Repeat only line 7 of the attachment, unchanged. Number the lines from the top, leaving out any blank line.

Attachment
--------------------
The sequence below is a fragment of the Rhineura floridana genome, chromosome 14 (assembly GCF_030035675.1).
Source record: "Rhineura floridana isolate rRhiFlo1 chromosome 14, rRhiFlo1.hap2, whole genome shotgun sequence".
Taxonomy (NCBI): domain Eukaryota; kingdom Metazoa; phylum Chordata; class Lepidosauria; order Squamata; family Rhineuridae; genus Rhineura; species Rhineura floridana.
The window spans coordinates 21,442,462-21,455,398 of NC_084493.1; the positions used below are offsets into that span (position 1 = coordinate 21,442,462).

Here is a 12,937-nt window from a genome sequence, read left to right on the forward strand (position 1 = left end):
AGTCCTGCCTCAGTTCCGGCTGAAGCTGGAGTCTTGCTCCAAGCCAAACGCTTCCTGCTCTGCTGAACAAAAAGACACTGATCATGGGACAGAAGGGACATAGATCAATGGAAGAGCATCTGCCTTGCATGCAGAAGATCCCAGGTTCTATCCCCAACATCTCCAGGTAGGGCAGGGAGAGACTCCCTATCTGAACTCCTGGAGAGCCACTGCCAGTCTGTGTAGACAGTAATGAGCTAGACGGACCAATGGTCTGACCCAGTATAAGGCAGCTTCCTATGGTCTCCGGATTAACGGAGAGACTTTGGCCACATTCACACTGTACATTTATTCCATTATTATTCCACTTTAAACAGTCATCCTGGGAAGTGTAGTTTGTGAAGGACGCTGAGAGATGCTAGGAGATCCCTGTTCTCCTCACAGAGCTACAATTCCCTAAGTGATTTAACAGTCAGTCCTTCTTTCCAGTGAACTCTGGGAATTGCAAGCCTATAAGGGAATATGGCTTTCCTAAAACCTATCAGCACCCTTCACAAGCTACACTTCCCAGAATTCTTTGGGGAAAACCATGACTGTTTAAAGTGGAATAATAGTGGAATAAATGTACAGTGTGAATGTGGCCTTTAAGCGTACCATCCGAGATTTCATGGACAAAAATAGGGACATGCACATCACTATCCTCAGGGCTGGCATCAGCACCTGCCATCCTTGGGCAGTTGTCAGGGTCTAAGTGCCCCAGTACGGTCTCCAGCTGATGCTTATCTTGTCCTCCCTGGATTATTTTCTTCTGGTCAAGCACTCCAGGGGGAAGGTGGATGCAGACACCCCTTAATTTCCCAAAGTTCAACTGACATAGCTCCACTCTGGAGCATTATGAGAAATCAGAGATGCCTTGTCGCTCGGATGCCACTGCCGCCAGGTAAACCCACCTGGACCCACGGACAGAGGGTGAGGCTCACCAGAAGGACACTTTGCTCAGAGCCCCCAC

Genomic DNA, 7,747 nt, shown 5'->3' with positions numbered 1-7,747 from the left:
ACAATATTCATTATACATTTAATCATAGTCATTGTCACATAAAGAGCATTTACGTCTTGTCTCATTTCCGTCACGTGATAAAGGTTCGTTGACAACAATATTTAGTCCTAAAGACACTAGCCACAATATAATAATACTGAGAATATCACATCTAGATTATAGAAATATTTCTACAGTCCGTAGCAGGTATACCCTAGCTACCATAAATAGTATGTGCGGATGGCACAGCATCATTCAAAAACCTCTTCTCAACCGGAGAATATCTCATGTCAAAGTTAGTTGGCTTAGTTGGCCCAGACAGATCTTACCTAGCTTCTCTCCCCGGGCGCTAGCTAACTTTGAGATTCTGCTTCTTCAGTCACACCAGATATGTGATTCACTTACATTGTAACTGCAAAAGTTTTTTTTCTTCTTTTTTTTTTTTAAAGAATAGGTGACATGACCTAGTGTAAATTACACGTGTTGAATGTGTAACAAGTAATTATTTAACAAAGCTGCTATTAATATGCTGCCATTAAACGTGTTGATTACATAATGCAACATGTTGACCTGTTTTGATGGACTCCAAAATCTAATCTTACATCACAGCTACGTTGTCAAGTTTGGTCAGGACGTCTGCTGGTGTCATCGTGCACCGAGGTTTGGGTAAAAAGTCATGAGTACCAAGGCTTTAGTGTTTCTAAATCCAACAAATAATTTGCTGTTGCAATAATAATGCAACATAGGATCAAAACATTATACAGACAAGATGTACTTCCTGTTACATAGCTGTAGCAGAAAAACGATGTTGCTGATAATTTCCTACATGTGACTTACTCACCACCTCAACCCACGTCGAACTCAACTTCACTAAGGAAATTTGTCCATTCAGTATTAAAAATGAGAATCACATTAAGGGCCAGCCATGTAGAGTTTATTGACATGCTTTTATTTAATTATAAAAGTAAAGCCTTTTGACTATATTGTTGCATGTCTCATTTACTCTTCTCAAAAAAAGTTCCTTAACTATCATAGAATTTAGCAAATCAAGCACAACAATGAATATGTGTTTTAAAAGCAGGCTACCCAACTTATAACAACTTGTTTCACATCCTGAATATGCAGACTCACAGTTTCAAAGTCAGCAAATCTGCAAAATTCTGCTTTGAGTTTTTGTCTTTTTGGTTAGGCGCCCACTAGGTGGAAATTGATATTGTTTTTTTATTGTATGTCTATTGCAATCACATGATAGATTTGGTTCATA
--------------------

Genomic DNA, 7,747 nt, shown 5'->3' with positions numbered 1-7,747 from the left: